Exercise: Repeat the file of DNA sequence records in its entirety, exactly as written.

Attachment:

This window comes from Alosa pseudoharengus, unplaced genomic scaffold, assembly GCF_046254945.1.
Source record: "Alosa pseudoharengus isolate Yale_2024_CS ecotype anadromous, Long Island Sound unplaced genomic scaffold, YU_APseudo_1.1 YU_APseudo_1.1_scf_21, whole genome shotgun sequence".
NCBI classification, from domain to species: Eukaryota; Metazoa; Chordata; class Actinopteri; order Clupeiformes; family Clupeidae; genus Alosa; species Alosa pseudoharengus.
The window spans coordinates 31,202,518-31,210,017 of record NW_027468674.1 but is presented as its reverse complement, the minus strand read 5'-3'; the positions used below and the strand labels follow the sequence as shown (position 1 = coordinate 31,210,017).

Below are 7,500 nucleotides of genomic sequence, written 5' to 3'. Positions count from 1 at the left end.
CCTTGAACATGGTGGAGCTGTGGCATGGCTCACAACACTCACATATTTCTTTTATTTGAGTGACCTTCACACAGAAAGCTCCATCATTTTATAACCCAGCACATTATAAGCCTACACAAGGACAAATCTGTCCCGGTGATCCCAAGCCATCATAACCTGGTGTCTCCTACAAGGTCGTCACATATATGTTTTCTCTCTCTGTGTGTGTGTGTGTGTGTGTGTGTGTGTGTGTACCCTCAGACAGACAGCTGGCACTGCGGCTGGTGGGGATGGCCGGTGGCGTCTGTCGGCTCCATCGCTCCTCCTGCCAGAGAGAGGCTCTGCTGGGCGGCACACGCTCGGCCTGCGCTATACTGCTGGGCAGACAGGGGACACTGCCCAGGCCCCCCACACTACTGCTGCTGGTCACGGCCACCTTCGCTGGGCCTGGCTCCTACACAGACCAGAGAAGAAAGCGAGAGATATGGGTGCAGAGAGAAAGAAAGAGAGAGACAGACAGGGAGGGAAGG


This window comes from Alosa pseudoharengus, unplaced genomic scaffold, assembly GCF_046254945.1.
Source record: "Alosa pseudoharengus isolate Yale_2024_CS ecotype anadromous, Long Island Sound unplaced genomic scaffold, YU_APseudo_1.1 YU_APseudo_1.1_scf_21, whole genome shotgun sequence".
NCBI classification, from domain to species: Eukaryota; Metazoa; Chordata; class Actinopteri; order Clupeiformes; family Clupeidae; genus Alosa; species Alosa pseudoharengus.
The window spans coordinates 31,202,518-31,210,017 of record NW_027468674.1 but is presented as its reverse complement, the minus strand read 5'-3'; the positions used below and the strand labels follow the sequence as shown (position 1 = coordinate 31,210,017).

Below are 7,500 nucleotides of genomic sequence, written 5' to 3'. Positions count from 1 at the left end.
CCTTGAACATGGTGGAGCTGTGGCATGGCTCACAACACTCACATATTTCTTTTATTTGAGTGACCTTCACACAGAAAGCTCCATCATTTTATAACCCAGCACATTATAAGCCTACACAAGGACAAATCTGTCCCGGTGATCCCAAGCCATCATAACCTGGTGTCTCCTACAAGGTCGTCACATATATGTTTTCTCTCTCTGTGTGTGTGTGTGTGTGTGTGTGTGTGTGTGTACCCTCAGACAGACAGCTGGCACTGCGGCTGGTGGGGATGGCCGGTGGCGTCTGTCGGCTCCATCGCTCCTCCTGCCAGAGAGAGGCTCTGCTGGGCGGCACACGCTCGGCCTGCGCTATACTGCTGGGCAGACAGGGGACACTGCCCAGGCCCCCCACACTACTGCTGCTGGTCACGGCCACCTTCGCTGGGCCTGGCTCCTACACAGACCAGAGAAGAAAGCGAGAGATATGGGTGCAGAGAGAAAGAAAGAGAGAGACAGACAGGGAGGGAAGG